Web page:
Google Drive, the cloud storage and applications suite used by millions at home and at work, has suffered three service interruptions this week, making it impossible at times for affected users to access their files and applications.
As logged in the official Google Apps Status site, the first incident happened on Monday, and was an outage that lasted about three hours and affected 33 percent of Google Drive user requests. Affected users got error messages, long load times and timeouts, according to an incident report posted on Wednesday.
This problem was triggered by a bug in the Google network's control software, which caused the system to shift traffic over to unaffected network connections and servers. Unfortunately, this traffic load-balancing increased latency in the servers and caused another glitch, this time in the software that manages Drive user connections and sessions, causing the access problems.
According to Google, it fixed the control software bug that caused the initial problem, and will change its load balancing policy to provide "greater isolation" between network services. The company is also fixing the second Drive-specific bug, making changes so Drive will be "far more resilient" to latency and errors, and to improve Drive's alert and monitoring system.
Drive suffered another outage on Tuesday that affected an undetermined number of users and lasted apparently two hours. On Thursday -- the day after Google published the report about the first incident -- Drive was rocked by another outage that took about 12 hours to patch. It's not clear what portion of Drive users were affected by this third incident, which Google first acknowledged at around 9:30 a.m. U.S. Eastern Time and declared resolved at around 8:40 p.m.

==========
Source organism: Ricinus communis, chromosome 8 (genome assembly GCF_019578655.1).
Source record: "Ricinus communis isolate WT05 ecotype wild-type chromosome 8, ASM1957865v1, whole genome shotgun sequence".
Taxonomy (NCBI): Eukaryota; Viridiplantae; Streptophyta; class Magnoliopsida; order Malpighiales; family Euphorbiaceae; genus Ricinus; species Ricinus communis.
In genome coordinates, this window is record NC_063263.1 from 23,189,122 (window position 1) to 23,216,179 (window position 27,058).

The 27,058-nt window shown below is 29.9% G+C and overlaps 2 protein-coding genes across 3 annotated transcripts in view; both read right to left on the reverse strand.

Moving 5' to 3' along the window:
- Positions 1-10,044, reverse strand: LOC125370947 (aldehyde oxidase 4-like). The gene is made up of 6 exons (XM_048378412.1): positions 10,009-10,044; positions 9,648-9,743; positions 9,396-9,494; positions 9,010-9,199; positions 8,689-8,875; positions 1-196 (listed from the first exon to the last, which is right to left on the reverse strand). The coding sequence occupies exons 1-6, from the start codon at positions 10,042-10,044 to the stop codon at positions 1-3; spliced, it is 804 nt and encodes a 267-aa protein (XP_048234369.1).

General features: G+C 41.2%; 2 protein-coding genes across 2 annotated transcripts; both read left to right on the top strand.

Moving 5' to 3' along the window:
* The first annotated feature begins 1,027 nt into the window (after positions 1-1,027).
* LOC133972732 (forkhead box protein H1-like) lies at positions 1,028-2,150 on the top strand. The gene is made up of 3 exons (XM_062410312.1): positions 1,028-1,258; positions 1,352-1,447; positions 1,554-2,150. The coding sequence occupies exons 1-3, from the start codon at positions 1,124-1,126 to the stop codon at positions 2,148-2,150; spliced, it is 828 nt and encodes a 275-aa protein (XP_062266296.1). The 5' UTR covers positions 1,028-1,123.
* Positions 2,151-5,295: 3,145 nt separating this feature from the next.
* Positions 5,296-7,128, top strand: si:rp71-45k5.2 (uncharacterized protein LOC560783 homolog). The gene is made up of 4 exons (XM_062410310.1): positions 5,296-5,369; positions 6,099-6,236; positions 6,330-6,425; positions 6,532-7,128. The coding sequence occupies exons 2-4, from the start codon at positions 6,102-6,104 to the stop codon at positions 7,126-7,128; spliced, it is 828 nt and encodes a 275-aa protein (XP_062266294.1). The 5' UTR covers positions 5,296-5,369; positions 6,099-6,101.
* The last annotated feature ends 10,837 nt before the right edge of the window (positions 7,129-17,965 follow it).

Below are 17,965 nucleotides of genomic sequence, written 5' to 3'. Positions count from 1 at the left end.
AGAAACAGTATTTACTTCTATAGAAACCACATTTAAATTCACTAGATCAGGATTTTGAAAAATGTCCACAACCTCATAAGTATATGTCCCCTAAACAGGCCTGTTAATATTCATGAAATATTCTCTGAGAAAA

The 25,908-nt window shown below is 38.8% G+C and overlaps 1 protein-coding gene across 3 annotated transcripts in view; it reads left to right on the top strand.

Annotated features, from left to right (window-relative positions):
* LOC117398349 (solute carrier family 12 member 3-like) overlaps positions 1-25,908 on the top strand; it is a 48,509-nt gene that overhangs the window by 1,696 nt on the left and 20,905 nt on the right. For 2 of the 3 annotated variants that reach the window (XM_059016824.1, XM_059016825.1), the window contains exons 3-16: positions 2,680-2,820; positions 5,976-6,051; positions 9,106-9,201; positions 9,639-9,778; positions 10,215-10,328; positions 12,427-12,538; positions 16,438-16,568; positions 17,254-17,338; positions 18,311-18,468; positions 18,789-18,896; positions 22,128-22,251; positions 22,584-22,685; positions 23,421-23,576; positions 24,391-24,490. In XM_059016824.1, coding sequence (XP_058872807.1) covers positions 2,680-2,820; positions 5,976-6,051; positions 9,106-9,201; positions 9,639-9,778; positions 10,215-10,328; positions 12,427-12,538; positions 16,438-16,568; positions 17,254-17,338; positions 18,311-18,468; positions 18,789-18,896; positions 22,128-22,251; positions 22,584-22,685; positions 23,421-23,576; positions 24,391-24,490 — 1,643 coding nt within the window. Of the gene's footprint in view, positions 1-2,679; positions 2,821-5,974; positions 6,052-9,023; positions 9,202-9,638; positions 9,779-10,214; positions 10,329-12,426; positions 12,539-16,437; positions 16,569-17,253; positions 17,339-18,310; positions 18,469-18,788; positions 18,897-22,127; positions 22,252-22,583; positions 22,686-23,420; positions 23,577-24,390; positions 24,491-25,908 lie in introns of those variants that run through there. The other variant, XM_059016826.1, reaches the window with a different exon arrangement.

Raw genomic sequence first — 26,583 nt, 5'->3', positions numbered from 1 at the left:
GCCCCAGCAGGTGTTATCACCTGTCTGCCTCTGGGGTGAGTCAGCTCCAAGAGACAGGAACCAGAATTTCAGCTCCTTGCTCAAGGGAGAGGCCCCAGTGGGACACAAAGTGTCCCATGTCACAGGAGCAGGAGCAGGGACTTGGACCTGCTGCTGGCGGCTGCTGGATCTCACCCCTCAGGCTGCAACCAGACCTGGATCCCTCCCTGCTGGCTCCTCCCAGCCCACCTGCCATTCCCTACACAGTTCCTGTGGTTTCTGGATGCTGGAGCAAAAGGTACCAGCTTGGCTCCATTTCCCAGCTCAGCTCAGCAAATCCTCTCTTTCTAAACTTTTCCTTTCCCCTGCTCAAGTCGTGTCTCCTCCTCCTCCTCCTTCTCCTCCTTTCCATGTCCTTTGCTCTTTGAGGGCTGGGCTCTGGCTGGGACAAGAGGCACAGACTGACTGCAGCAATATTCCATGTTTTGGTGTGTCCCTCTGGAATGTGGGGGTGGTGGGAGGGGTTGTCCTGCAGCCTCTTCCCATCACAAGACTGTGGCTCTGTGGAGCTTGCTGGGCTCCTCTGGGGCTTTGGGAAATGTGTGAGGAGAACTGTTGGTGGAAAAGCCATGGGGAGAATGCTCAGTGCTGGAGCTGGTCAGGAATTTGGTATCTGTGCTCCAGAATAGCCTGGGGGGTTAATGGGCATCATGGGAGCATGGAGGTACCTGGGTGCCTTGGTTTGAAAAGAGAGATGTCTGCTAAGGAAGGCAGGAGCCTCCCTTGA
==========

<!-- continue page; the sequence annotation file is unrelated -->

Google didn't immediately respond to a request for comment.
Google Drive is part of free, individual Google accounts, as well as a component of Google Apps, the suite for businesses, schools and government agencies that also includes Gmail, Calendar and Sites. Google Apps is free for schools and universities, but starts at US$50 per user, per year, or $5 per user, per month, for businesses.
As Google Drive faltered this week, frazzled users took to discussion forums, Twitter and other social media forums to express their frustration and anger about losing access to their documents.
Last week, Microsoft struggled to contain a bug that affected Hotmail and Outlook.com webmail services for about 16 hours and its SkyDrive cloud storage service for several hours.
Juan Carlos Perez covers enterprise communication/collaboration suites, operating systems, browsers and general technology breaking news for The IDG News Service. Follow Juan on Twitter at @JuanCPerezIDG.
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